On 7 April it will be 70 years since the Japanese warship Yamato was sunk off the coast of Japan, with the loss of nearly all her crew. An epic naval monster, the Yamato was the pride of the highly advanced Japanese fleet. For years, naval enthusiasts, World War Two buffs, and intrigued gamers have dreamed of captaining her. With the soon to be released World of Warships, they finally can.
World of Warships is the third instalment from Wargaming.net — the acclaimed Russian developer that has reinvented online tactical game play, and in doing so created a new way for competitive gamers to game.
World of Warships looks and feels much like other titles in the Wargaming canon. Wargaming's GUI is tried and true, so they've stuck with their simple formula. You begin each engagement in your port, where you can upgrade ships, assign experience points to crew and captains, and research and purchase new ships. The line up of ships is impressive, with the beta delivering a solid salvo of crusiers, destroyers, battleships and aircraft carriers, all from different eras of the war.
At the time of writing, neither the USSR, the Royal Navy or the Kriegsmarine are available — but there is more than enough firepower in the US and Japanese fleets to throw around. U-Boats are noticeably absent, however, and while they did not play a massive part in the Eastern naval theatre, a bit of Das Boot tension would certainly spice World of Warships up a bit. It's also a shame that the Germans and British aren't immediately available, pitting the indefatigable Hood against the indomitable Bismarck would be a truly amazing online experience.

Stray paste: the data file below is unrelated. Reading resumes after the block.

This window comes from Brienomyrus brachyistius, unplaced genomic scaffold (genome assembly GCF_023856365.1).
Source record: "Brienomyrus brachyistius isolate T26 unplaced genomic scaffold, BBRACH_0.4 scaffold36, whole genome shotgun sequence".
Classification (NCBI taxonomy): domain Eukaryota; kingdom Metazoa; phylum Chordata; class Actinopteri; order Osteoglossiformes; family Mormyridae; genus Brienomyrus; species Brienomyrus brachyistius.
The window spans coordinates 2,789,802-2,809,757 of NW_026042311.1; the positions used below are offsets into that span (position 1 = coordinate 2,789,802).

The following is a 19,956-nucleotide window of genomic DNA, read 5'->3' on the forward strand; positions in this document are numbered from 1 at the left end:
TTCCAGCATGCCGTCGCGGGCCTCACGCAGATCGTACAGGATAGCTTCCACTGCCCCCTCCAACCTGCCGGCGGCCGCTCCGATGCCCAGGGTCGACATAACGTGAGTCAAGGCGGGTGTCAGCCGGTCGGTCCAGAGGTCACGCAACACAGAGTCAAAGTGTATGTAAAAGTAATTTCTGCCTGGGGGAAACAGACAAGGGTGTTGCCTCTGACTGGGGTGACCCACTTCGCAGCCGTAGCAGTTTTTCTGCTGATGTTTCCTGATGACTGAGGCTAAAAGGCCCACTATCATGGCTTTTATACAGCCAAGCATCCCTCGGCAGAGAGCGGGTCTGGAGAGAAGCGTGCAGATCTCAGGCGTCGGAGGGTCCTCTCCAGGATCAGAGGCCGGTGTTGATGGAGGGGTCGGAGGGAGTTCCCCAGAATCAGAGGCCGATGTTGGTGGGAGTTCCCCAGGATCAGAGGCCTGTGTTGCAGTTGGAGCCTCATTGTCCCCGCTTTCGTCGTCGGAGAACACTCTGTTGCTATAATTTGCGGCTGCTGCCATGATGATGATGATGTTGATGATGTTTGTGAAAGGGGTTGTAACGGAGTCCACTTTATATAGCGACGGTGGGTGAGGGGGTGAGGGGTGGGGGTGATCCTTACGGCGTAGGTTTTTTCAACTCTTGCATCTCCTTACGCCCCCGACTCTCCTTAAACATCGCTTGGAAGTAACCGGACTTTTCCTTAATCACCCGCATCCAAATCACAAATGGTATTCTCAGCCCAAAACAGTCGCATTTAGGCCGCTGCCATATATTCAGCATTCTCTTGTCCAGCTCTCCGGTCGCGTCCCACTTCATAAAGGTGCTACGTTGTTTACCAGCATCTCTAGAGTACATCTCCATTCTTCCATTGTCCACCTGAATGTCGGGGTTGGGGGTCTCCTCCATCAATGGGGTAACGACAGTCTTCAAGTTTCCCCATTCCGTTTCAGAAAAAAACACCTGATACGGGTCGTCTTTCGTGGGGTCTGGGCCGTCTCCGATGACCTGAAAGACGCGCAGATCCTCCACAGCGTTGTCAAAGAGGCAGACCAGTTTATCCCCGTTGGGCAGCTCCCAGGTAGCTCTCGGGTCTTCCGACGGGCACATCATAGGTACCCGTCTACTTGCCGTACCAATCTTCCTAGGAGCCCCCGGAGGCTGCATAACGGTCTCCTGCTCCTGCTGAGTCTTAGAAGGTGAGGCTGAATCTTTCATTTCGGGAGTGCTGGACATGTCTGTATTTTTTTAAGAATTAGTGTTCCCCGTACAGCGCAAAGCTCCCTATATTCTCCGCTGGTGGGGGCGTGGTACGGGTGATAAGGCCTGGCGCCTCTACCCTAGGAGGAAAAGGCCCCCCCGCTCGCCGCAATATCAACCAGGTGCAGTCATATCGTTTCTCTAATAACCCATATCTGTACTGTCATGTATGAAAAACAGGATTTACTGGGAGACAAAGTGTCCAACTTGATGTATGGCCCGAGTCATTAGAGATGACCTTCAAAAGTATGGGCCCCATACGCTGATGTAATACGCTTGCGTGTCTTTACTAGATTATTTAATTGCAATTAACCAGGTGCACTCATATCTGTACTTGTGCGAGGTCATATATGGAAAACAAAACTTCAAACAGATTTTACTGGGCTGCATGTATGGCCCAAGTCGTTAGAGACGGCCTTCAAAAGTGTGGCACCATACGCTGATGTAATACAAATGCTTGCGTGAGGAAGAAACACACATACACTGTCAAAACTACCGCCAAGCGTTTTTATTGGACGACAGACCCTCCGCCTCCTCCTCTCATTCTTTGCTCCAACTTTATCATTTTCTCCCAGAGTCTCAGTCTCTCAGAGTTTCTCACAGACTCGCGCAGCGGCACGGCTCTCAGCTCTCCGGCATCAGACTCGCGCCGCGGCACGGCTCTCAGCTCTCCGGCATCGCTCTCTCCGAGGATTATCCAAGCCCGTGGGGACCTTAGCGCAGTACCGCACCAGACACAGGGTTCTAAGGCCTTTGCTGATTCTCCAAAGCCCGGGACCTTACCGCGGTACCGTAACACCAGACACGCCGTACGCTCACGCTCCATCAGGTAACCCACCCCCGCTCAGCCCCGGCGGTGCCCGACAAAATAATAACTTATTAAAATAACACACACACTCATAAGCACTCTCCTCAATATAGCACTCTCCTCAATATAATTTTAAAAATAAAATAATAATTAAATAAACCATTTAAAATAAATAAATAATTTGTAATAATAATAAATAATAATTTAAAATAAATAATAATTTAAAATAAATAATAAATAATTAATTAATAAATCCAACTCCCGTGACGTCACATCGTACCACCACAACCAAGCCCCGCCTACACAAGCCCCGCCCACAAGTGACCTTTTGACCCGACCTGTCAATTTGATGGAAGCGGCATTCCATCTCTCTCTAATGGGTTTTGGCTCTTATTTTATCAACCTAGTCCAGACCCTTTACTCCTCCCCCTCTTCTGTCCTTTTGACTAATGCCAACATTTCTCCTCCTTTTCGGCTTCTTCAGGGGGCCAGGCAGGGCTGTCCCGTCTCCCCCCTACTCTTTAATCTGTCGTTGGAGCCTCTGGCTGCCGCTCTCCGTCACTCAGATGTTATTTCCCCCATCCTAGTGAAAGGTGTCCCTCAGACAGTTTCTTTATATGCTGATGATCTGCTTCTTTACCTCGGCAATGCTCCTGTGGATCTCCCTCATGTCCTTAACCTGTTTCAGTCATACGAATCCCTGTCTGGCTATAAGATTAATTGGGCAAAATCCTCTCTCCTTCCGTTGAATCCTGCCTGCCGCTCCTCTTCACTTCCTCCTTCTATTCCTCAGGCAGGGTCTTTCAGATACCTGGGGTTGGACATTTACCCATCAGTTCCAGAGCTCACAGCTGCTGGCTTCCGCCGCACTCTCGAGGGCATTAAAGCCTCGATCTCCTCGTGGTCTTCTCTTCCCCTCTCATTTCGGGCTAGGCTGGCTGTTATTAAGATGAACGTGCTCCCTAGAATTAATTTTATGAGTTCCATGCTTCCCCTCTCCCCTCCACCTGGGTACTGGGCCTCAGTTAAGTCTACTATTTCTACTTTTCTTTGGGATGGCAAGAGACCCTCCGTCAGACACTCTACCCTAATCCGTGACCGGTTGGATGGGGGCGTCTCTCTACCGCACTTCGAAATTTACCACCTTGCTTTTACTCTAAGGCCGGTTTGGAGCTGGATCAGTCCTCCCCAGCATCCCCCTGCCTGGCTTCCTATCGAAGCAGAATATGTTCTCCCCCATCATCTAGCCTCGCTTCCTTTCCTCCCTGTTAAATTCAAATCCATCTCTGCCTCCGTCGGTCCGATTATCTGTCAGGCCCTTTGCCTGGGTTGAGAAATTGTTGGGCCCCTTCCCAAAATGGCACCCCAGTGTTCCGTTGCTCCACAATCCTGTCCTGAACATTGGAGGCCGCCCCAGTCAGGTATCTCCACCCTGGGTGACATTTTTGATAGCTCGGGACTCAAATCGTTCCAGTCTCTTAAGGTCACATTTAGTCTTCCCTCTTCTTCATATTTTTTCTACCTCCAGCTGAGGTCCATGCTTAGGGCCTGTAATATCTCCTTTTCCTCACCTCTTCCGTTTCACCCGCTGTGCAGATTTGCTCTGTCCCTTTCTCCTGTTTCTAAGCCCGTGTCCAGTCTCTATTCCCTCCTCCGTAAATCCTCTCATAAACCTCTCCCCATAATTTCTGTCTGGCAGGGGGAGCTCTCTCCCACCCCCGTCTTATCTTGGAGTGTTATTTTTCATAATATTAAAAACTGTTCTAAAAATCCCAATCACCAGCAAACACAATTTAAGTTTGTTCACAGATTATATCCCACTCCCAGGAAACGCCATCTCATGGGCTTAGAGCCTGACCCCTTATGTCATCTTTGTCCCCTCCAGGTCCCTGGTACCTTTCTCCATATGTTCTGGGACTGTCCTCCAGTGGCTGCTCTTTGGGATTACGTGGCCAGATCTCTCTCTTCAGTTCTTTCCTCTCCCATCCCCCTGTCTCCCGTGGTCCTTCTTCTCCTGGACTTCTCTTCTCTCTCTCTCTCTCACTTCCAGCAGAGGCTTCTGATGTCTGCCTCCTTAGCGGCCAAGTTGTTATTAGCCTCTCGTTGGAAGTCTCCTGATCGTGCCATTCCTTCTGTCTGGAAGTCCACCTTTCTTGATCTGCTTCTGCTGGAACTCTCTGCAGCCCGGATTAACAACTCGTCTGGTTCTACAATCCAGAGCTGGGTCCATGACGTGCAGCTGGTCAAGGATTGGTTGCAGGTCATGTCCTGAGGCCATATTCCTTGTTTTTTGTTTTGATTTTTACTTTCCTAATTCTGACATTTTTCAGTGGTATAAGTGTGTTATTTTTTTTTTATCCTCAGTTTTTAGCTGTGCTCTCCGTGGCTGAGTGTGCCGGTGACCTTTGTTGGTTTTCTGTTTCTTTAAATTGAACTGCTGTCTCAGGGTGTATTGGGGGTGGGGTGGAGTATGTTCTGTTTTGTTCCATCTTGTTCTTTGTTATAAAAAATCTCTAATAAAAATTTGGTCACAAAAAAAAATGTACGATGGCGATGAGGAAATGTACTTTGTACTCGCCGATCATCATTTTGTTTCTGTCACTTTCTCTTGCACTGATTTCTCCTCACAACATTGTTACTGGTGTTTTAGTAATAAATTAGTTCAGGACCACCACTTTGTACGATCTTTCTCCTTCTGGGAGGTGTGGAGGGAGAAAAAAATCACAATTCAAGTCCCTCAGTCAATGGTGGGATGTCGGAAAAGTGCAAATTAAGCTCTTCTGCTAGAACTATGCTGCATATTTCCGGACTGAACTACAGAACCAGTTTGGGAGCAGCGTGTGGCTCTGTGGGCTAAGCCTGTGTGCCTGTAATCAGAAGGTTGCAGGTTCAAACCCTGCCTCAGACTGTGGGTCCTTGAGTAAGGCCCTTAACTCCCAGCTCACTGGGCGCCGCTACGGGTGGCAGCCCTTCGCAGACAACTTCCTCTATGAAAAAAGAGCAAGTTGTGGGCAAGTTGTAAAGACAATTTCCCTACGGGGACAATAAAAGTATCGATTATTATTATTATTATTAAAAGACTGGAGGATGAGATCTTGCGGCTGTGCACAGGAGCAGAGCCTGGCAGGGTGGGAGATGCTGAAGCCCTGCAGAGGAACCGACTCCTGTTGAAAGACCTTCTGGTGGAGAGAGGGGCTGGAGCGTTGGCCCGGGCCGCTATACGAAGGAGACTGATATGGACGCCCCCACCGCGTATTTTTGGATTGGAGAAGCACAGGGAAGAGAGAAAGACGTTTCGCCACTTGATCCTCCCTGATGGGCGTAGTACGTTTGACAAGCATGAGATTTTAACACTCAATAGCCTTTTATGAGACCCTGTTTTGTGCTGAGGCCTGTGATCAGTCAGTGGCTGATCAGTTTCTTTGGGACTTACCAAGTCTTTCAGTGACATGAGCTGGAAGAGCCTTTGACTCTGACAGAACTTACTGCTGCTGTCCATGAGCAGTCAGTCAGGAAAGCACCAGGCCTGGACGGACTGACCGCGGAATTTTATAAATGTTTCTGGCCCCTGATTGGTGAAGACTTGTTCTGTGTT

However, even without sneaky submariners and Atlantic battleships, World of Warships is gorgeous to look at. There are still a few glitches in the beta (such as planes taking off through islands) but overall it's an impressive array. The sea is artfully rendered, the maps to play on are well designed, and the ships have been crafted with historically accurate detail. It's a real treat to play out.
But what's not completely historically accurate, and for damn good reason, is the gameplay. Wargaming has made some interesting decisions to simplify a lot of the complexity of naval ship combat - and so far their choices seem to have struck that balance between simulation and competitiveness. It's easy to park a Tiger Tank behind a crumbling wall; it's not easy to park the Yamato — it's hard enough to turn the damn thing. By taking this path, World of Warships offers a new spin on the established World of Tanks formula without losing its intricacy.
What this means is that the early beta game play is dynamic and very tactical. If you camp behind islands you're going to have a bad time, and fast. Instead, gamers naturally gravitate into convoys with the Battleship class ships doing most of the tanking. To win, players need to coordinate routes, use each class' natural advantage (well played aircraft carriers with vicious torpedo bombers can be especially deadly) and flank the hell out of the enemy's fleet. This 'always on the move' style requires a lot of skill, it's pretty damn hard to land a full salvo of armour piercing shells across the map, when you and your target are both steaming at full speed. This style will also punish the unfocussed gamer. It's all too easy to spend the entire match with your eye down your artillery sights and completely ignore the two or three destroyers that have snuck up on you, or the island you are about to run aground on.
Even since it was announced at Gamescom in 2012, there has been a lot of hype about the title that completes the World War Two "set". Our hands on the beta has shown off a very interesting style of online gameplay that is fundamentally different to Wargaming's earlier iterations, but that still pays homage to its tactical teamwork roots — and it looks as if Warships will lend itself very well to clan warfare and streaming.
World of Warships has been a long time coming, and our early play through of the beta has whet our appetite for this much anticipated title. With a few graphical tweaks, the odd balancing here and there, and with a wider variety of countries and ships on offer, Warships will demonstrate that Wargaming.net has saved the best to last.